(London Agust 1, 2012) The triathlon competition at the Olympics has produced its fair share of surprises in its first three appearances, and it could happen again in 2012. While there are some notable favourites in the women’s triathlon event London, like dual ITU world champions Helen Jenkins (GBR) and Emma Moffatt (AUS), two-time 2012 ITU World Triathlon Series race winners Erin Densham (AUS) and Nicola Spirig (SUI) and consistently brilliant Andrea Hewitt (NZL), the women’s field is interesting in just how many women could stand on top of the Olympic podium.
One thing for sure is the 1.5km swim in the Serpentine is crucial to the way the race plays out. Germany’s Anne Haug said, “I think the London race will be a very very fast swim, maybe the fastest swim we’ve ever had,” and Densham also said it could be a deciding factor.
“The swim is going to play a big role,” Densham said. “They have said before you can’t win the race in the swim but you can definitely lose it. Honestly there is no knowing how it’s going to go but it’s going to be hard and fast.”
The start will be from a pontoon on the north side of the Serpentine and athletes will dive in for one long 1.5km lap. Expect Great Britain’s Lucy Hall, one of the sport’s best swimmers, to set the pace and Jenkins, Hewitt and Densham to follow closely behind her as they have done for the past six months. Other strong swimmers who can be expected to be in the lead group include USA’s Laura Bennett and Sarah Groff, Great Britain’s Vicky Holland, France’s Jessica Harrison and Brazil’s Pamela Oliveira.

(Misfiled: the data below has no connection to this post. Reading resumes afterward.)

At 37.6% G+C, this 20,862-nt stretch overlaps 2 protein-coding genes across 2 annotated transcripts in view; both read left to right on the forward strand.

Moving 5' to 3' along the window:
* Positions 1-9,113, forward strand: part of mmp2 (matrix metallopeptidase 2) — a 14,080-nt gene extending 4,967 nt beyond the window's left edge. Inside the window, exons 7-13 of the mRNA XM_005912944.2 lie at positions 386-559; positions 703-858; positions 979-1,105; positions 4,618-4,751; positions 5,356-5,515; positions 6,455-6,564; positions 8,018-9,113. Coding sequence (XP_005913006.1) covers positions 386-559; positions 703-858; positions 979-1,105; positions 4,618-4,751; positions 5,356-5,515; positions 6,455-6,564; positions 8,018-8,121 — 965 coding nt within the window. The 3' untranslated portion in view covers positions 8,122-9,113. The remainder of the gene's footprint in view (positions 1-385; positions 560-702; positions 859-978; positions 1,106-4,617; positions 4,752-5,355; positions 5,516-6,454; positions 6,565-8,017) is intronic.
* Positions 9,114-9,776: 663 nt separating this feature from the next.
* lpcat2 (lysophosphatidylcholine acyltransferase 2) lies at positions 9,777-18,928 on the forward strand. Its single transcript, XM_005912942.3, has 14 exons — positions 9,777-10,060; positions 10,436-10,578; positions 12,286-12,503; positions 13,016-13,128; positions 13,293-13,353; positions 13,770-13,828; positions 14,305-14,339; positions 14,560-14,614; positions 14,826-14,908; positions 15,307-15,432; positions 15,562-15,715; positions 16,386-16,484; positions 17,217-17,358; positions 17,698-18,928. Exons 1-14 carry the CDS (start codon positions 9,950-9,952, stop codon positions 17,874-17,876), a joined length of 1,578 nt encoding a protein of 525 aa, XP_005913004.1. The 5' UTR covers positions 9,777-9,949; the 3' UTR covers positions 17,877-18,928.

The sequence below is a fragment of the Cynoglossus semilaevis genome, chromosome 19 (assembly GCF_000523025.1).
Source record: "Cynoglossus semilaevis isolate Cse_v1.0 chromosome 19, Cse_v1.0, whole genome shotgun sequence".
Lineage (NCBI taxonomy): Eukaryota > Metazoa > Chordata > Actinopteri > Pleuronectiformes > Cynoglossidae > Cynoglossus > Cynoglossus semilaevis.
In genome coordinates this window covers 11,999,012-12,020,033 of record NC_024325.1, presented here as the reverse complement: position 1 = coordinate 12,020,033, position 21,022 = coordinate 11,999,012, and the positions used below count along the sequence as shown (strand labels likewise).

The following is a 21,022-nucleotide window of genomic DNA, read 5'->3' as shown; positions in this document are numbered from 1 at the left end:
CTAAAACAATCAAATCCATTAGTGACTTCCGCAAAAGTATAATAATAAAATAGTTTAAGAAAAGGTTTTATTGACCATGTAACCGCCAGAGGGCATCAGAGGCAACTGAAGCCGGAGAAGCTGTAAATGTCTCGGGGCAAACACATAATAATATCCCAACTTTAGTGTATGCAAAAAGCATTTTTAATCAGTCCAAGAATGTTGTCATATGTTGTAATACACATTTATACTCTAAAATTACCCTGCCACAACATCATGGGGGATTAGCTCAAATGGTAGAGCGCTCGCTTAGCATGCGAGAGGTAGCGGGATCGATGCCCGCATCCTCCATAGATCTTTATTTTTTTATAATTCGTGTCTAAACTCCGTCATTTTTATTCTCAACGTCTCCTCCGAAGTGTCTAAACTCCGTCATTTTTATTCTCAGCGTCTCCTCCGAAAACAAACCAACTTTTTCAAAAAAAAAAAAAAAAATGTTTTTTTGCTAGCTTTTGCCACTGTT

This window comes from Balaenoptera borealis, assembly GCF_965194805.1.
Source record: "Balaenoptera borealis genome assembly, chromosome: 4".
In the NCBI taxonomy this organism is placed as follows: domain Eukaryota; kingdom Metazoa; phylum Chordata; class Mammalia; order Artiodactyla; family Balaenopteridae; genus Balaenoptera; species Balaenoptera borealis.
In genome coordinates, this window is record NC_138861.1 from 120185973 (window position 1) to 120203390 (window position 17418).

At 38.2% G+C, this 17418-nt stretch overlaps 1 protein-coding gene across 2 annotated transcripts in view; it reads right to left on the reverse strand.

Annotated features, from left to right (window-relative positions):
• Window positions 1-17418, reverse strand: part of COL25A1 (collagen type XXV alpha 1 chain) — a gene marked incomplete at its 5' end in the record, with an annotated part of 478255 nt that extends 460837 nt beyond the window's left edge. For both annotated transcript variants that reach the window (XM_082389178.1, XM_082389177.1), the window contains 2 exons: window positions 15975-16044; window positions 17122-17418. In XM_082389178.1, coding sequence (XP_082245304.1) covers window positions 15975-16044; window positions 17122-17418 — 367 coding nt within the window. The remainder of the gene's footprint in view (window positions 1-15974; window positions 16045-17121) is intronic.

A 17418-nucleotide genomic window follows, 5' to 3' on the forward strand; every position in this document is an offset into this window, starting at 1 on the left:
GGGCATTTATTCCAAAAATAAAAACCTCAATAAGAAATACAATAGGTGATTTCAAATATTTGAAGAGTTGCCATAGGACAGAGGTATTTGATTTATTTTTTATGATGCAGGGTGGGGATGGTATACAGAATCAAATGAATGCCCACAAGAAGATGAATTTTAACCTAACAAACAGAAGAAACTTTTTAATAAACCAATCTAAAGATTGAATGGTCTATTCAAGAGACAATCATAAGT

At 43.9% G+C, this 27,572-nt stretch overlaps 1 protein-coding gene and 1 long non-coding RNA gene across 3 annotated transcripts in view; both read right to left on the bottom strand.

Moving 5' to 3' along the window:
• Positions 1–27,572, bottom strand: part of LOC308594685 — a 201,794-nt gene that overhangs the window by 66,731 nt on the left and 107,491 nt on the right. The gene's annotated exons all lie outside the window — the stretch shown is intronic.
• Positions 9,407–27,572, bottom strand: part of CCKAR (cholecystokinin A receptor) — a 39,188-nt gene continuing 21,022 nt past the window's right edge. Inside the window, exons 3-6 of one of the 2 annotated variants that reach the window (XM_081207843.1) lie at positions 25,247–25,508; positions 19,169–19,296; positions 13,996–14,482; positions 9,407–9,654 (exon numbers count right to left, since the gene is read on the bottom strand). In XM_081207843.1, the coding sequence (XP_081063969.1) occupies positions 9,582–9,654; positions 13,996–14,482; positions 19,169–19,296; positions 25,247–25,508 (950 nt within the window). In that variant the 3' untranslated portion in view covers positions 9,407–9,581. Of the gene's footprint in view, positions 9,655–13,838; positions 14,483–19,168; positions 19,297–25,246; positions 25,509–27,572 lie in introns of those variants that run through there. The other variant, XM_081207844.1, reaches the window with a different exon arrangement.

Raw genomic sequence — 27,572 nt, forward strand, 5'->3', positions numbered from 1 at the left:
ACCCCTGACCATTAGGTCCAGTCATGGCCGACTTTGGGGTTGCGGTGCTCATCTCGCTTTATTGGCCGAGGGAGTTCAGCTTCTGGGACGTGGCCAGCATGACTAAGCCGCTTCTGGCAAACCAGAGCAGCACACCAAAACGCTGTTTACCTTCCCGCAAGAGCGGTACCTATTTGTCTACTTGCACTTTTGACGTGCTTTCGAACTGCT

Another important element to watch is where Spirig and her Swiss teammate Daniela Ryf will come out of the water. While Spirig is one of the major medal contenders, she isn’t known for her swimming ability. If she does exit the swim in the second or third pack though, she has the ability to not only drag herself but everyone else up with her and Ryf is also a powerful cyclist.
The athletes then hit the seven-lap bike leg, which is slightly longer than the regular Olympic distance at 43km, which is flat and technical. In last year’s London event a lead group of 34 athletes were eventually caught before T2, but a bike breakaway can’t be discounted given the men’s race last year where one did stick.
If the race comes down to the four-lap technical 10km run, expect strong runners like Gwen Jorgensen (USA), Anja Dittmer (GER), Emma Jackson (AUS), Barbara Riveros Diaz (CHI), Lisa Norden (SWE), Aileen Morrison (IRL), Rachel Klamer (NED), Ainhoa Murua (ESP), Ai Ueda (JPN), Juri Ude (JPN) and Anne Haug (GER) to come into calculations. Jorgensen clocked the fastest run split in last year’s London race and finished second overall, while Dittmer turned on her killer sprint to finish third. Jackson finished fourth overall and was just the third woman to run under 34 minutes on the course. Paula Findlay (CAN) also can’t be discounted, while she has yet to compete an ITU race in 2012 due to injury, she is the equal most successful woman in ITU World Triathlon Series history, with five titles to her name and a killer run.
Photo Credit: ITU Triathlon